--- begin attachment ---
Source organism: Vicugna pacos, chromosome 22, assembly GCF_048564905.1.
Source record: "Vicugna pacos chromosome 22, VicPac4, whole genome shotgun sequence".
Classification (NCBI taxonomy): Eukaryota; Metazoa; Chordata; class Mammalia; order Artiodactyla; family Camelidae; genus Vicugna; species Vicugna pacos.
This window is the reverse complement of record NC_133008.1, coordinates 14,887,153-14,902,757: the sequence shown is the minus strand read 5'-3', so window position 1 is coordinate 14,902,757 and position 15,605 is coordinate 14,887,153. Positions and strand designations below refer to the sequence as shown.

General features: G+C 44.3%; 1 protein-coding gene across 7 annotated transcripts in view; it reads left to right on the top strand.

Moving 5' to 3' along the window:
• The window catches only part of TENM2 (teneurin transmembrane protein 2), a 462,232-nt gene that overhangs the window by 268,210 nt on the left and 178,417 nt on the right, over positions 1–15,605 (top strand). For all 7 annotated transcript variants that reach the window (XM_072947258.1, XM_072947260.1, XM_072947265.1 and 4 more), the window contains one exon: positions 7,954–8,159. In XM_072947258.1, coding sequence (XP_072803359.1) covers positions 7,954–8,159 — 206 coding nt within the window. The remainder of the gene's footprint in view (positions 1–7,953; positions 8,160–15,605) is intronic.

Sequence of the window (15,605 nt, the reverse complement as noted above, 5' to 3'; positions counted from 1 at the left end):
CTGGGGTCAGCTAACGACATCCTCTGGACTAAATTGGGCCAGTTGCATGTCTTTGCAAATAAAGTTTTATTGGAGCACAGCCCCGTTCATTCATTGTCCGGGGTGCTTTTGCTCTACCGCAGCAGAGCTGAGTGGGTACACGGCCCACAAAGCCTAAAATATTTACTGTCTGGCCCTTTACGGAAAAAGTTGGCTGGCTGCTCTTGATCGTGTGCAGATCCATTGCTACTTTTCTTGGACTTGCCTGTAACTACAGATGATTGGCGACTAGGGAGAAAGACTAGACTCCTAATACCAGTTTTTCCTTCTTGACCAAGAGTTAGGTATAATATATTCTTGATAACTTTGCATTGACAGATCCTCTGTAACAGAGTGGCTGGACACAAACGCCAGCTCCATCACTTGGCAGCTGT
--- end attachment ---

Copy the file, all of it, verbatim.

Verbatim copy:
Source organism: Vicugna pacos, chromosome 22, assembly GCF_048564905.1.
Source record: "Vicugna pacos chromosome 22, VicPac4, whole genome shotgun sequence".
Classification (NCBI taxonomy): Eukaryota; Metazoa; Chordata; class Mammalia; order Artiodactyla; family Camelidae; genus Vicugna; species Vicugna pacos.
This window is the reverse complement of record NC_133008.1, coordinates 14,887,153-14,902,757: the sequence shown is the minus strand read 5'-3', so window position 1 is coordinate 14,902,757 and position 15,605 is coordinate 14,887,153. Positions and strand designations below refer to the sequence as shown.

General features: G+C 44.3%; 1 protein-coding gene across 7 annotated transcripts in view; it reads left to right on the top strand.

Moving 5' to 3' along the window:
• The window catches only part of TENM2 (teneurin transmembrane protein 2), a 462,232-nt gene that overhangs the window by 268,210 nt on the left and 178,417 nt on the right, over positions 1–15,605 (top strand). For all 7 annotated transcript variants that reach the window (XM_072947258.1, XM_072947260.1, XM_072947265.1 and 4 more), the window contains one exon: positions 7,954–8,159. In XM_072947258.1, coding sequence (XP_072803359.1) covers positions 7,954–8,159 — 206 coding nt within the window. The remainder of the gene's footprint in view (positions 1–7,953; positions 8,160–15,605) is intronic.

Sequence of the window (15,605 nt, the reverse complement as noted above, 5' to 3'; positions counted from 1 at the left end):
CTGGGGTCAGCTAACGACATCCTCTGGACTAAATTGGGCCAGTTGCATGTCTTTGCAAATAAAGTTTTATTGGAGCACAGCCCCGTTCATTCATTGTCCGGGGTGCTTTTGCTCTACCGCAGCAGAGCTGAGTGGGTACACGGCCCACAAAGCCTAAAATATTTACTGTCTGGCCCTTTACGGAAAAAGTTGGCTGGCTGCTCTTGATCGTGTGCAGATCCATTGCTACTTTTCTTGGACTTGCCTGTAACTACAGATGATTGGCGACTAGGGAGAAAGACTAGACTCCTAATACCAGTTTTTCCTTCTTGACCAAGAGTTAGGTATAATATATTCTTGATAACTTTGCATTGACAGATCCTCTGTAACAGAGTGGCTGGACACAAACGCCAGCTCCATCACTTGGCAGCTGT